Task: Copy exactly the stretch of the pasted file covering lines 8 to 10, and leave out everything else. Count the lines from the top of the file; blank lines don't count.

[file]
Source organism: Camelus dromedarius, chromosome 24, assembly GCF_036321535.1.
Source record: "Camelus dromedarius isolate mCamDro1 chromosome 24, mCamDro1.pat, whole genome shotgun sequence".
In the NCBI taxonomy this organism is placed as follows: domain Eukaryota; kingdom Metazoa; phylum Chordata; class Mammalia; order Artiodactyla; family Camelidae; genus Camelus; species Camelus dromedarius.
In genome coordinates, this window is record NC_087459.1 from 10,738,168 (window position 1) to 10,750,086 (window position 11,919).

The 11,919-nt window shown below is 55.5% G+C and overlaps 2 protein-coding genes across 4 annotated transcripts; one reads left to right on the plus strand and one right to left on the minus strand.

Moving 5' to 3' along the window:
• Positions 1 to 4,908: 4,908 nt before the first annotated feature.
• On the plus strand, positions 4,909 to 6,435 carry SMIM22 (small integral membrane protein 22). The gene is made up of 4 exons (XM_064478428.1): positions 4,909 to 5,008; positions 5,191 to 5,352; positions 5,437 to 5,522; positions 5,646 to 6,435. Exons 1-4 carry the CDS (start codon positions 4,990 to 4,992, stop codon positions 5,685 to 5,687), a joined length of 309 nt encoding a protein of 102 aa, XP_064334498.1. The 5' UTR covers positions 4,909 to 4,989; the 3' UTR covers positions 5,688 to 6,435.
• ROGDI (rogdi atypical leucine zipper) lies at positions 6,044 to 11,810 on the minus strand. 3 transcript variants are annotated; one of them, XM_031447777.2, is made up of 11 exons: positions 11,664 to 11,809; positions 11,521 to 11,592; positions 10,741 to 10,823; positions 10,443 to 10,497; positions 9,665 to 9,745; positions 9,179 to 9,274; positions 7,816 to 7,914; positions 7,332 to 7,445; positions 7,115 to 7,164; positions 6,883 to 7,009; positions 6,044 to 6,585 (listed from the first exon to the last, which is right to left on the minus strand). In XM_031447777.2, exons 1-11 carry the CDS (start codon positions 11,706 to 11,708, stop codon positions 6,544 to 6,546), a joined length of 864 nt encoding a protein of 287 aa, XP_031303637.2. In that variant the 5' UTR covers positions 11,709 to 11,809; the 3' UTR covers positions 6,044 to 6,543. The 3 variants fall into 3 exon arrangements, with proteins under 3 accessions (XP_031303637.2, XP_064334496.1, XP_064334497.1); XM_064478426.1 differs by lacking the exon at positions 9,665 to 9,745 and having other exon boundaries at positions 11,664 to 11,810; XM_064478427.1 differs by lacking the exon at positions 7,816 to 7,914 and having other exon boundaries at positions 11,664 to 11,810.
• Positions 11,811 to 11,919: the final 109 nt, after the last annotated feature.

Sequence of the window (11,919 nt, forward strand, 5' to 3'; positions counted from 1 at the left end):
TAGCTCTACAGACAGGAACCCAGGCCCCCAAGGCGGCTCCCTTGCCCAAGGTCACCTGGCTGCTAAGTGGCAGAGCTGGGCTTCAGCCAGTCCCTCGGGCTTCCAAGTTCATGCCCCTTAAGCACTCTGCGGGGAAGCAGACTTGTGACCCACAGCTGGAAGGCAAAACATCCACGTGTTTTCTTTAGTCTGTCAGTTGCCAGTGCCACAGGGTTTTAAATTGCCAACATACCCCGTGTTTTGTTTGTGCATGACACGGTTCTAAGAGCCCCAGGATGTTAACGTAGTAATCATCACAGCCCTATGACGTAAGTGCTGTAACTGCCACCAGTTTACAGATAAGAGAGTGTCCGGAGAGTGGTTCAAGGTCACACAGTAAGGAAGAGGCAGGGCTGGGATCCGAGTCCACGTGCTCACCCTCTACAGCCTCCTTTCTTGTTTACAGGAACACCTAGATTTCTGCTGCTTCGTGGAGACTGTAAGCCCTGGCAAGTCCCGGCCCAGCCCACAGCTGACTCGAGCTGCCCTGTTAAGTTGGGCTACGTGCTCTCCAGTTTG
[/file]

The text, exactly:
• On the plus strand, positions 4,909 to 6,435 carry SMIM22 (small integral membrane protein 22). The gene is made up of 4 exons (XM_064478428.1): positions 4,909 to 5,008; positions 5,191 to 5,352; positions 5,437 to 5,522; positions 5,646 to 6,435. Exons 1-4 carry the CDS (start codon positions 4,990 to 4,992, stop codon positions 5,685 to 5,687), a joined length of 309 nt encoding a protein of 102 aa, XP_064334498.1. The 5' UTR covers positions 4,909 to 4,989; the 3' UTR covers positions 5,688 to 6,435.
• ROGDI (rogdi atypical leucine zipper) lies at positions 6,044 to 11,810 on the minus strand. 3 transcript variants are annotated; one of them, XM_031447777.2, is made up of 11 exons: positions 11,664 to 11,809; positions 11,521 to 11,592; positions 10,741 to 10,823; positions 10,443 to 10,497; positions 9,665 to 9,745; positions 9,179 to 9,274; positions 7,816 to 7,914; positions 7,332 to 7,445; positions 7,115 to 7,164; positions 6,883 to 7,009; positions 6,044 to 6,585 (listed from the first exon to the last, which is right to left on the minus strand). In XM_031447777.2, exons 1-11 carry the CDS (start codon positions 11,706 to 11,708, stop codon positions 6,544 to 6,546), a joined length of 864 nt encoding a protein of 287 aa, XP_031303637.2. In that variant the 5' UTR covers positions 11,709 to 11,809; the 3' UTR covers positions 6,044 to 6,543. The 3 variants fall into 3 exon arrangements, with proteins under 3 accessions (XP_031303637.2, XP_064334496.1, XP_064334497.1); XM_064478426.1 differs by lacking the exon at positions 9,665 to 9,745 and having other exon boundaries at positions 11,664 to 11,810; XM_064478427.1 differs by lacking the exon at positions 7,816 to 7,914 and having other exon boundaries at positions 11,664 to 11,810.
• Positions 11,811 to 11,919: the final 109 nt, after the last annotated feature.